"Growing up, we would all pile in the car and drive from Meridian to New Orleans for the weekend. Meridian was a quiet, provincial, Bible-Belt town. Then, three hours away was Sodom and Gomorrah. I think the strangest part of it was Bourbon Street. I remember that pair of legs always swinging out of the topless bar. New Orleans is such an anomaly. It's not your daily bread. We would visit relatives and then do all the old standbys like Commander's Palace and Brennan's and walk around the Quarter. I remember eating in the restaurants with the flaming desserts and then, later, in high school, going down there for a friend's birthday party at Antoine's or Arnaud's and having lobster for the first time and baked Alaska for dessert. I had all of these culinary discoveries and also discovered the sort of dark side of life, given Bourbon Street. It was a gritty kind of a place and people were drunk everywhere and there was always a celebration. As a kid, I was just sort of wide-eyed. New Orleans teaches you early on the reality of life. You see people that are really down and out, and learn that it's not all sunshine. But it's also a lot of fun and is intriguing. Very seductive, that city."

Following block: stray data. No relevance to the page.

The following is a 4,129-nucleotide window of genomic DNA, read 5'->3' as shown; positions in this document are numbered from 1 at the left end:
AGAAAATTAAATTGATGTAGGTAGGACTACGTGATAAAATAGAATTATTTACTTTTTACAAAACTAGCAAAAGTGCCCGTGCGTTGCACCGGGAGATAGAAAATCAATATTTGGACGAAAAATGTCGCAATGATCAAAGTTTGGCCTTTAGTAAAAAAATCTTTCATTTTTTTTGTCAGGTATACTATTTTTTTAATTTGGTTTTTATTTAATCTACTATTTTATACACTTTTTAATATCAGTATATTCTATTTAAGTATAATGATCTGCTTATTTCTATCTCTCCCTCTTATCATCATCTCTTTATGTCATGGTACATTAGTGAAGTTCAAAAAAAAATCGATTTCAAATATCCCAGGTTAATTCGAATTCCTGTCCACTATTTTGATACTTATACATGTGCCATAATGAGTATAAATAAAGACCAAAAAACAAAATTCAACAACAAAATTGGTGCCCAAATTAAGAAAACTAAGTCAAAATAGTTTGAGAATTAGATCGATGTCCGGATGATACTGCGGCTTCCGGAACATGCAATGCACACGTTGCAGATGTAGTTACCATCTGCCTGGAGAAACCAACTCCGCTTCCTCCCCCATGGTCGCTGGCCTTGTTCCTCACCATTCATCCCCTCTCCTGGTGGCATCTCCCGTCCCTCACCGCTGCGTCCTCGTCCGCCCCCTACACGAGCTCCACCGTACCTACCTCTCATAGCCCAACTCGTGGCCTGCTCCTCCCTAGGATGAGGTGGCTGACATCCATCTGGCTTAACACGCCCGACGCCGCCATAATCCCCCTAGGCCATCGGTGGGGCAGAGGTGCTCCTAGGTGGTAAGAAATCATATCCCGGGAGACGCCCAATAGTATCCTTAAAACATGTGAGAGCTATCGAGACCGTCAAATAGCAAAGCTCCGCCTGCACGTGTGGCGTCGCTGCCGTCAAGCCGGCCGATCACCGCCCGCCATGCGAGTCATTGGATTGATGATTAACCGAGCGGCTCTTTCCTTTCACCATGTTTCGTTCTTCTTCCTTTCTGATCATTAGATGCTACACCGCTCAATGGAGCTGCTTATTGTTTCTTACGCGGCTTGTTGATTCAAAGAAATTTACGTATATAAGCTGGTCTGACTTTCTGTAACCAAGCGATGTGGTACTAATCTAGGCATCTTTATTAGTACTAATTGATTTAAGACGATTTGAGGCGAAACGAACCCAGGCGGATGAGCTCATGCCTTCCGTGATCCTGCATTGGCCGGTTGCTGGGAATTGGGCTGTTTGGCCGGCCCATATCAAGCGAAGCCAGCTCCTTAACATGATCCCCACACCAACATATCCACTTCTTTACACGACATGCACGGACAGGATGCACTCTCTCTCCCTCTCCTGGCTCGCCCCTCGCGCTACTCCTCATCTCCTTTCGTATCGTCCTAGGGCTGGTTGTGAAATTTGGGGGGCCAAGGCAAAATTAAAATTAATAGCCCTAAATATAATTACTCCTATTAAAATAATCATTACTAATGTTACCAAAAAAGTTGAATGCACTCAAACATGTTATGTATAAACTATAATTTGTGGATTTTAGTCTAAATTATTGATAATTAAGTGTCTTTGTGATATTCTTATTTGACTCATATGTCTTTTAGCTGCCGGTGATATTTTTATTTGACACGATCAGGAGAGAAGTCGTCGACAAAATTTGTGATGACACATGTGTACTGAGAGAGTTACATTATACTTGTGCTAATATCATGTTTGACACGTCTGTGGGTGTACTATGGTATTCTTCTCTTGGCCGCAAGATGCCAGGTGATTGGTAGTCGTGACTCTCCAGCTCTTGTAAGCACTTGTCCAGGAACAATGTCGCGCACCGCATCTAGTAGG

Hotel Maison de Ville
(504) 561-5858

Soniat House
(504) 522-0570

Windsor Court Hotel
(504) 523-6000

Acme Oyster House
seafood; $7-$14
(504) 522-5973

French/Creole; $13-$50
(504) 581-4422

Creole; $39-$50
(504) 523-5433

French/Mediterranean; $15-$26
(504) 525-4455

Café Du Monde
coffee/beignets; $2 and up
(504) 525-4544

Camellia Grill American; $5-$7
(504) 866-9573